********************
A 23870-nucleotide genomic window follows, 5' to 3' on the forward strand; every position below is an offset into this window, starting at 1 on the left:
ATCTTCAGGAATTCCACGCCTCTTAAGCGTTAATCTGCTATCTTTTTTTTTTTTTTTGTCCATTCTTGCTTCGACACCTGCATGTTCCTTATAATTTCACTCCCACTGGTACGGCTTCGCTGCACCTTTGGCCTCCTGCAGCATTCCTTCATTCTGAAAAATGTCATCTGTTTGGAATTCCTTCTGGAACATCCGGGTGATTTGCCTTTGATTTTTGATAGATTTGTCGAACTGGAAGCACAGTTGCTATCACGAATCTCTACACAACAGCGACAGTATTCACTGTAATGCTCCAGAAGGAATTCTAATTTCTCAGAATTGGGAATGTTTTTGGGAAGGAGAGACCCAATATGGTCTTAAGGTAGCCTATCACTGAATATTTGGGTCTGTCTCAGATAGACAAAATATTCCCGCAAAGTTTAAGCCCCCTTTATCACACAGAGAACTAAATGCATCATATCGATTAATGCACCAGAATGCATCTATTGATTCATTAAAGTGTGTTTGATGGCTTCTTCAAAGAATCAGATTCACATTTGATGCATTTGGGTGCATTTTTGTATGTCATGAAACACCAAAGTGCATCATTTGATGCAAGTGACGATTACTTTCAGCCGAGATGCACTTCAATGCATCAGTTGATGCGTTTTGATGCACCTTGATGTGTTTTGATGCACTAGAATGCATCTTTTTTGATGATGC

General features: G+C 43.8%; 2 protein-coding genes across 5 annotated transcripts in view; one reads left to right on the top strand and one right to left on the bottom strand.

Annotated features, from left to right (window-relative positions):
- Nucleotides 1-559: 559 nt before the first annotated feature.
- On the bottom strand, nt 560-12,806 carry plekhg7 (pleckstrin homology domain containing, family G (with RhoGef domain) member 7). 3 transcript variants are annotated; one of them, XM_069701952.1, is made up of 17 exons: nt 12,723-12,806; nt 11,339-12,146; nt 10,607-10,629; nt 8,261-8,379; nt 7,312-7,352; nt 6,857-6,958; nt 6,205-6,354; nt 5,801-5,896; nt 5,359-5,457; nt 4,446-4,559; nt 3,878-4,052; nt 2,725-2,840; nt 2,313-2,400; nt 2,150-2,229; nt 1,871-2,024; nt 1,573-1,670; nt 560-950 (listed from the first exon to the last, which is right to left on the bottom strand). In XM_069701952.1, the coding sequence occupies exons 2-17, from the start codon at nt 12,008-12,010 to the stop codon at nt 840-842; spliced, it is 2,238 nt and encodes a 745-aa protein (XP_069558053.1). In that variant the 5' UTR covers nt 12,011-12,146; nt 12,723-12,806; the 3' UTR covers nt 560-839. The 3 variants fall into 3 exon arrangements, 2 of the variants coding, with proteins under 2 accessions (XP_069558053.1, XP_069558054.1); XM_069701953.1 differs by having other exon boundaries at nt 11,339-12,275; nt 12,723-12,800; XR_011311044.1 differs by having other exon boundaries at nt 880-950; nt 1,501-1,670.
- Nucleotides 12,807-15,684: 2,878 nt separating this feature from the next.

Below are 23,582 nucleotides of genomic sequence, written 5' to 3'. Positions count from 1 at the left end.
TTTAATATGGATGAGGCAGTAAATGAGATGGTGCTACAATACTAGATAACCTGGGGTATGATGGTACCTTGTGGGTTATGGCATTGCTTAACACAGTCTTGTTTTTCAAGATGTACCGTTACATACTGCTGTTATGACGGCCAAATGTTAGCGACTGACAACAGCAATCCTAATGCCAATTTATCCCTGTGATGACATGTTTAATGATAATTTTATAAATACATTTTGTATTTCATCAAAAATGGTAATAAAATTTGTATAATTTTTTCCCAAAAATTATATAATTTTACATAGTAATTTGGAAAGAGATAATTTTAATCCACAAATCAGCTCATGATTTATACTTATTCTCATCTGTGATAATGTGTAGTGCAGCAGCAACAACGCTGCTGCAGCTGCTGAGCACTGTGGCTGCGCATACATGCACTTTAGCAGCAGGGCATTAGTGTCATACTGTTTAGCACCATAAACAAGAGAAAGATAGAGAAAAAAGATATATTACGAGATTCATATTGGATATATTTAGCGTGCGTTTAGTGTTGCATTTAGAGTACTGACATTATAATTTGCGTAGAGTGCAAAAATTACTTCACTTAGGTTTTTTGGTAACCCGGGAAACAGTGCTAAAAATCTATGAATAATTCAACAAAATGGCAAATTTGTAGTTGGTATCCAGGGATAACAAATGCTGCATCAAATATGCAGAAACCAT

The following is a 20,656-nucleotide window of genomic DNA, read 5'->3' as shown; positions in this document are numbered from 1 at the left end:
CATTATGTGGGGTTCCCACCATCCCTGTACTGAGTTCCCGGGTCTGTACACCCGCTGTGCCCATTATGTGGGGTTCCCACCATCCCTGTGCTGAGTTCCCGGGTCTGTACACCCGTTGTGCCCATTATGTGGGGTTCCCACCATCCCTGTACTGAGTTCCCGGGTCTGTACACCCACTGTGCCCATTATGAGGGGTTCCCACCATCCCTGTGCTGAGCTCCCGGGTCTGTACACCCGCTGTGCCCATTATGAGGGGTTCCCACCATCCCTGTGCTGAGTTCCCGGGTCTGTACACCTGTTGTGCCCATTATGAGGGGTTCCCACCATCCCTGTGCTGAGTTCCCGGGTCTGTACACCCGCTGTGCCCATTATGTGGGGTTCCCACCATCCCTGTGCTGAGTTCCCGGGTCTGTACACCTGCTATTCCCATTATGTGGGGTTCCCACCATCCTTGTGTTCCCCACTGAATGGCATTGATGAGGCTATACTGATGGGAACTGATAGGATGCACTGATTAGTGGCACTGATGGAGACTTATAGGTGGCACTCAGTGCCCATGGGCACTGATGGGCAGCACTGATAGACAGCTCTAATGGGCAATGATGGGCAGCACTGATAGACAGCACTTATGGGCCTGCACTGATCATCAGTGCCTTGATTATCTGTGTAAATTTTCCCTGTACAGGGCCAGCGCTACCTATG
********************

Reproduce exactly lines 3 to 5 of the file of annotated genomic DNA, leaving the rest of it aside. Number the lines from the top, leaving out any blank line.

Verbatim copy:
General features: G+C 43.8%; 2 protein-coding genes across 5 annotated transcripts in view; one reads left to right on the top strand and one right to left on the bottom strand.

Annotated features, from left to right (window-relative positions):
- Nucleotides 1-559: 559 nt before the first annotated feature.